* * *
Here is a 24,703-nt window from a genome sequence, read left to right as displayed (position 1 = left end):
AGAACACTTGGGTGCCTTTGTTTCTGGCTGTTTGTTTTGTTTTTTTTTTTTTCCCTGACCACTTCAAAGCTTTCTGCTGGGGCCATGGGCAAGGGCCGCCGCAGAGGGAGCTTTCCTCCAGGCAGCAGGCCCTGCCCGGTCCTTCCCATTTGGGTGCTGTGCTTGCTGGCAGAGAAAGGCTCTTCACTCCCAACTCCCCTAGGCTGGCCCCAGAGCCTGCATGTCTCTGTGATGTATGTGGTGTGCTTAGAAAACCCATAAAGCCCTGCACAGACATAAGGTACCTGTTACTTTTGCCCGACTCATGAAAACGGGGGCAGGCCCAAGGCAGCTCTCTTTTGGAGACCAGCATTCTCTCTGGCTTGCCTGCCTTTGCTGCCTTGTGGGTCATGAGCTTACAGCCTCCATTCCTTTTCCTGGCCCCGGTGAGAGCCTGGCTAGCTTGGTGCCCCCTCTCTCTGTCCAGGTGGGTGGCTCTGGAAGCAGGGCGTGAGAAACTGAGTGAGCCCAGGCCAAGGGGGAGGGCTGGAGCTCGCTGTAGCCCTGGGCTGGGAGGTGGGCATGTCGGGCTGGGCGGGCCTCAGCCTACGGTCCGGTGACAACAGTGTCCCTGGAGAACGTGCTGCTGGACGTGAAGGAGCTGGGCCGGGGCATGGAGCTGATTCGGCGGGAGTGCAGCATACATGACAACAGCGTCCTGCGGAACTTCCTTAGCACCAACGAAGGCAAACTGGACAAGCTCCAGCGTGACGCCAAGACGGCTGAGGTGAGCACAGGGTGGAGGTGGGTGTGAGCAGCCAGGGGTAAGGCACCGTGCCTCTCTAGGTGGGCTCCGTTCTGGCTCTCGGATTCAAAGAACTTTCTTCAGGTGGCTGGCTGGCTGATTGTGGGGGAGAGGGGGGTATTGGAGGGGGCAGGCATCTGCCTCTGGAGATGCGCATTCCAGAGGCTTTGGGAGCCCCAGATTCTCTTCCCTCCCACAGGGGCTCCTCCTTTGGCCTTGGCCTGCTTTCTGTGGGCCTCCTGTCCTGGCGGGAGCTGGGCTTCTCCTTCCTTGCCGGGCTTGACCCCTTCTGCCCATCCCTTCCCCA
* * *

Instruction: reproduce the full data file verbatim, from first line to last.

Here is a 24,703-nt window from a genome sequence, read left to right as displayed (position 1 = left end):
AGAACACTTGGGTGCCTTTGTTTCTGGCTGTTTGTTTTGTTTTTTTTTTTTTCCCTGACCACTTCAAAGCTTTCTGCTGGGGCCATGGGCAAGGGCCGCCGCAGAGGGAGCTTTCCTCCAGGCAGCAGGCCCTGCCCGGTCCTTCCCATTTGGGTGCTGTGCTTGCTGGCAGAGAAAGGCTCTTCACTCCCAACTCCCCTAGGCTGGCCCCAGAGCCTGCATGTCTCTGTGATGTATGTGGTGTGCTTAGAAAACCCATAAAGCCCTGCACAGACATAAGGTACCTGTTACTTTTGCCCGACTCATGAAAACGGGGGCAGGCCCAAGGCAGCTCTCTTTTGGAGACCAGCATTCTCTCTGGCTTGCCTGCCTTTGCTGCCTTGTGGGTCATGAGCTTACAGCCTCCATTCCTTTTCCTGGCCCCGGTGAGAGCCTGGCTAGCTTGGTGCCCCCTCTCTCTGTCCAGGTGGGTGGCTCTGGAAGCAGGGCGTGAGAAACTGAGTGAGCCCAGGCCAAGGGGGAGGGCTGGAGCTCGCTGTAGCCCTGGGCTGGGAGGTGGGCATGTCGGGCTGGGCGGGCCTCAGCCTACGGTCCGGTGACAACAGTGTCCCTGGAGAACGTGCTGCTGGACGTGAAGGAGCTGGGCCGGGGCATGGAGCTGATTCGGCGGGAGTGCAGCATACATGACAACAGCGTCCTGCGGAACTTCCTTAGCACCAACGAAGGCAAACTGGACAAGCTCCAGCGTGACGCCAAGACGGCTGAGGTGAGCACAGGGTGGAGGTGGGTGTGAGCAGCCAGGGGTAAGGCACCGTGCCTCTCTAGGTGGGCTCCGTTCTGGCTCTCGGATTCAAAGAACTTTCTTCAGGTGGCTGGCTGGCTGATTGTGGGGGAGAGGGGGGTATTGGAGGGGGCAGGCATCTGCCTCTGGAGATGCGCATTCCAGAGGCTTTGGGAGCCCCAGATTCTCTTCCCTCCCACAGGGGCTCCTCCTTTGGCCTTGGCCTGCTTTCTGTGGGCCTCCTGTCCTGGCGGGAGCTGGGCTTCTCCTTCCTTGCCGGGCTTGACCCCTTCTGCCCATCCCTTCCCCA